Environment Technology

Environment Technology

Government Grants for Alternative Energy

Posted by admin on March 30, 2013 in Renewable Energy with 2 Comments

In his State of the Union Address for 2007, President George W. Bush called for a 22% increase in federal grants for research and development of alternative energy. However, in a speech he gave soon after, he said to those assembled, I recognize that there has been some interesting mixed signals when it comes to funding.

Where the mixed signals were coming from concerned the fact that at the same time the President was calling on more government backing for research and development, the NREL, the National Renewable Energy Laboratory of Golden, Colardo was laying off workers and contractors left and right.

Apparently, the Laboratory got the hint, because soon after the State of the Union Address, everyone was re-hired. The second speech of the President’s was actually given at the NREL. There is almost unanimous public support for the federal backing through research grants, tax breaks, and other financial incentives of research and development of alternative energy sources.

The NREL is the nation’s leading component of the National Bioenergy Center, a virtual center that has no central bricks and mortar office. The NREL’s raison d’etre is the advancing of the US Department of Energy’s and the United States’ alternative energy objectives.

The laboratory’s field researchers and staff scientists, in the words of Laboratory Director Dan Arvizu, support critical market objectives to accelerate research from scientific innovations to market-viable solutions. At the core of this strategic direction are NREL’s research and technology development areas.

These areas span from understanding renewable resources for energy, to the conversion of these resources to renewable electricity and fuels, and ultimately to the use of renewable electricity and fuels in homes, commercial buildings, and vehicles. The federally-backed Laboratory directly helps along the United States’ objectives for discovering renewable alternative fuels for powering our economy and our lifestyles.

The NREL is set up to have several areas of expertise in energy research and development. It spearheads research and development efforts into renewable sources of electricity; these would include such things as solar power, wind power, biomass power, and geothermal power.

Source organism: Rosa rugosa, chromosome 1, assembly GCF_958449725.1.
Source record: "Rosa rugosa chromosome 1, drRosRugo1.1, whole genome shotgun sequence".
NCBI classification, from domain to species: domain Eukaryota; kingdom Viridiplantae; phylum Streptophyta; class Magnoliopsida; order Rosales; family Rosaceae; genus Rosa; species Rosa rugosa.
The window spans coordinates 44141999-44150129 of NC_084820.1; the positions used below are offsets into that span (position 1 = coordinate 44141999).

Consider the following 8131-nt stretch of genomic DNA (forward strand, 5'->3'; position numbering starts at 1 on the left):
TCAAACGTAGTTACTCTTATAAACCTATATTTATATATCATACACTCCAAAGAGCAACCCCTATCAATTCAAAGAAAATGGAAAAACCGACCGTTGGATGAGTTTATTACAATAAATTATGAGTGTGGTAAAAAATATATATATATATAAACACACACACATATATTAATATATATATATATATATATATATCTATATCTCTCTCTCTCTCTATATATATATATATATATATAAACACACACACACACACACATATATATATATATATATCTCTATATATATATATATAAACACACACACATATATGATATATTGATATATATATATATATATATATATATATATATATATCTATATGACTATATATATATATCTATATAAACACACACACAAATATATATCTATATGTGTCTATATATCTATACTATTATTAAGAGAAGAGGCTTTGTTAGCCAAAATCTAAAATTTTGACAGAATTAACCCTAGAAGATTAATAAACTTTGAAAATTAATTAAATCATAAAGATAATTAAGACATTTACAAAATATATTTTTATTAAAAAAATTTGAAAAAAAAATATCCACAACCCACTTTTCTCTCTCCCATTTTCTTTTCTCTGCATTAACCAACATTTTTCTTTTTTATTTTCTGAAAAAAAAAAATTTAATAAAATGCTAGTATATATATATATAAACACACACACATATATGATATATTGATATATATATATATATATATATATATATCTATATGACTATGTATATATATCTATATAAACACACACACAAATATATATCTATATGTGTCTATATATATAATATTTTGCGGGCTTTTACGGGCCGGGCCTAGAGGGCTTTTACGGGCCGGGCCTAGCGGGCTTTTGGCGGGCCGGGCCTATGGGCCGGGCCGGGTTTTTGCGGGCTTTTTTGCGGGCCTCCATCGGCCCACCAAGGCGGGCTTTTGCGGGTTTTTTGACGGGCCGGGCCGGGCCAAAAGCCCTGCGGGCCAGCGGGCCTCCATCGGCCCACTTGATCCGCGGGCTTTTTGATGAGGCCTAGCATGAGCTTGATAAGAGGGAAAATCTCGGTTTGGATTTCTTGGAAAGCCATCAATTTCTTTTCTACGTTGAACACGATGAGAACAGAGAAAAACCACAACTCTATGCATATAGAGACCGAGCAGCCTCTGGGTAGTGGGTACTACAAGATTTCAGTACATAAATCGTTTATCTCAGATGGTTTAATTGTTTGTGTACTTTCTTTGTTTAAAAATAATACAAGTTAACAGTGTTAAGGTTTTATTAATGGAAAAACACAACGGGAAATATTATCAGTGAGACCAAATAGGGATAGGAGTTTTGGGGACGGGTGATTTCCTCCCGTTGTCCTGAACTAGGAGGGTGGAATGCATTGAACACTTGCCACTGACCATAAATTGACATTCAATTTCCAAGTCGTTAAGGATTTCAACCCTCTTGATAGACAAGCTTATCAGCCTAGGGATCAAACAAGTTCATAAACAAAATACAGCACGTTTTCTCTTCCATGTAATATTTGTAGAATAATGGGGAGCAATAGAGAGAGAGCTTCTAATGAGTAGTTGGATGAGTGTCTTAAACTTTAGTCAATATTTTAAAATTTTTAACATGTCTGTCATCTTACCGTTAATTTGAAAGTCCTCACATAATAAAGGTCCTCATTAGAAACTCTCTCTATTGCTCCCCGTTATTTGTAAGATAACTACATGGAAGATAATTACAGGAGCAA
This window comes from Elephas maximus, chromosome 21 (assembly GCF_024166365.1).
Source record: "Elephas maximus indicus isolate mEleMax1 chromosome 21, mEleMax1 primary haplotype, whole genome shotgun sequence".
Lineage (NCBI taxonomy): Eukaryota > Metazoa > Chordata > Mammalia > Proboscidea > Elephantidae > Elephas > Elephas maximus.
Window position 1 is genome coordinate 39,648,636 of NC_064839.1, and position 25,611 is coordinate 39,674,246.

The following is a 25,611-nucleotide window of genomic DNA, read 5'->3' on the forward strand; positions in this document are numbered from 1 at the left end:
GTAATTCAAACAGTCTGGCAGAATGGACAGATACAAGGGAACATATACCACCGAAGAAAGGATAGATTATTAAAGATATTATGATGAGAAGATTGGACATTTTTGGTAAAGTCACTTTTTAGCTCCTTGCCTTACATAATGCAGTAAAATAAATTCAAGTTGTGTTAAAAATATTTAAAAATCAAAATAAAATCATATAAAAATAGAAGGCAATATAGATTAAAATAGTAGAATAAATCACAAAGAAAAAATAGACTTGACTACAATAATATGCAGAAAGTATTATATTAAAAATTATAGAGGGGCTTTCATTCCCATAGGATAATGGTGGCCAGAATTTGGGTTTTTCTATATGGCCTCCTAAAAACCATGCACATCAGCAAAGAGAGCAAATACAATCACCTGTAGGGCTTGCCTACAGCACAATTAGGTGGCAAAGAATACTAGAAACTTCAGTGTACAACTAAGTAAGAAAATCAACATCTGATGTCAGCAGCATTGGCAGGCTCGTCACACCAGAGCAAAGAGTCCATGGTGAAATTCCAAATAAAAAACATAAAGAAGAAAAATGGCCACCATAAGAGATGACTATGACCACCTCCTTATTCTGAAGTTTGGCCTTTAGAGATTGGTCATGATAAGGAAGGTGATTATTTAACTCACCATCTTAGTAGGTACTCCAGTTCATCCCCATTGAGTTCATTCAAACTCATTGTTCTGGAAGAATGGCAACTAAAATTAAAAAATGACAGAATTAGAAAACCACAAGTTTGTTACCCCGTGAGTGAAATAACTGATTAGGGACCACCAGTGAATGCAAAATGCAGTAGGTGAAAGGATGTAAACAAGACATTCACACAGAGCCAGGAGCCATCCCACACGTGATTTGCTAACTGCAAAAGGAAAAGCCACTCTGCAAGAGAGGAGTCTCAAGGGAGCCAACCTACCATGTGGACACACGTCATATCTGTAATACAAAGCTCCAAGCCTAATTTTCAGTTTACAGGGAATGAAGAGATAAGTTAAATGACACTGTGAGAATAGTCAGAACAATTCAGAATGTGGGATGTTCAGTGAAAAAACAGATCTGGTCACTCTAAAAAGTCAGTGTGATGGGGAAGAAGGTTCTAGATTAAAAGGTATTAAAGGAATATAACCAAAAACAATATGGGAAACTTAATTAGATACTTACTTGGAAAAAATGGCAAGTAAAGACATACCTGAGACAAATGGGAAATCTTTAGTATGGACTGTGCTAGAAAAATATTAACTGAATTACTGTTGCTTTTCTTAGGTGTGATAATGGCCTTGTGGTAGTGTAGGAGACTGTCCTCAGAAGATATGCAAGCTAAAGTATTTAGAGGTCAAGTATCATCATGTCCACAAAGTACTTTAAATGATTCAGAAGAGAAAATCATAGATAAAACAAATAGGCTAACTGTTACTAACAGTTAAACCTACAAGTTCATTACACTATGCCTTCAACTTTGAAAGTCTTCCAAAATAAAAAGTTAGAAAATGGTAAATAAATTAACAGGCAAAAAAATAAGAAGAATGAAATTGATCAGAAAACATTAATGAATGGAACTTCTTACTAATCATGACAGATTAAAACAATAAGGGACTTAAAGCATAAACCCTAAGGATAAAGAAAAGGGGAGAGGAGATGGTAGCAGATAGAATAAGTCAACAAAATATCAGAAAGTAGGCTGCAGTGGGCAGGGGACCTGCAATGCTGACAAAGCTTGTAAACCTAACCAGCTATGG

It also spearheads research and development of renewable fuels for powering our vehicles such as biomass and biodiesel fuels and hydrogen fuel cells. Then, it seeks to develop plans for integrated system enginnering; this includes bringing alternative energy into play within buildings, electrical grids and delivery systems, and transportation infrastructures.

The Laboratory is also set up for strategic development and analysis of alternative energy objectives through the forces of economics, market analysis and planning, and alternative energy investment portfolios structurings.

The NREL is additionally equipped with a Technology Transfer Office. This Office supports laboratory scientists and engineers in the practical application of and ability to make a living from their expertise and the technologies they develop.

NREL’s research and development staff and its facilities are recognized for their remarkable prowess by private industry, which is reflected in the hundreds of collaborative projects and licensed technologies that the Laboratory now has with both public and private partners.

Warren Peters

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  1. BexRox321March 30, 2013 - 7:23 am #1

    Government grants for installing alternative energy sources?
    In environmental science last year, we visited a hog enclosure owned by my teacher’s brother-in-law. He owns two farms that both have about 20,000 hogs in his heated enclosures. As you can imagine, the cost of electricity and heating is pretty high on those farms, so he installed a windmill. Because he installed an alternative energy source, he applied for a grant before building it, and the government gave him a portion of the money to install it.

    My family and I are in the planning stages of a new horse barn, complete with a full size arena and enough stalls to board horses. We’d like to have not only lighting, but also a heat. I remembered these government grants for alternative energy, so I’m researching solar panels. But I also need to research the grant money we might be able to receive and I have no idea where to look. Any help would be appreciated. :)


  2. stephen cMarch 30, 2013 - 12:25 pm #2

    Pretty sure it’s 15% tax credit on the Federal side. Each state may have their own credit as well.
    References :
    I am putting solar panels in too for a off grid cabin.

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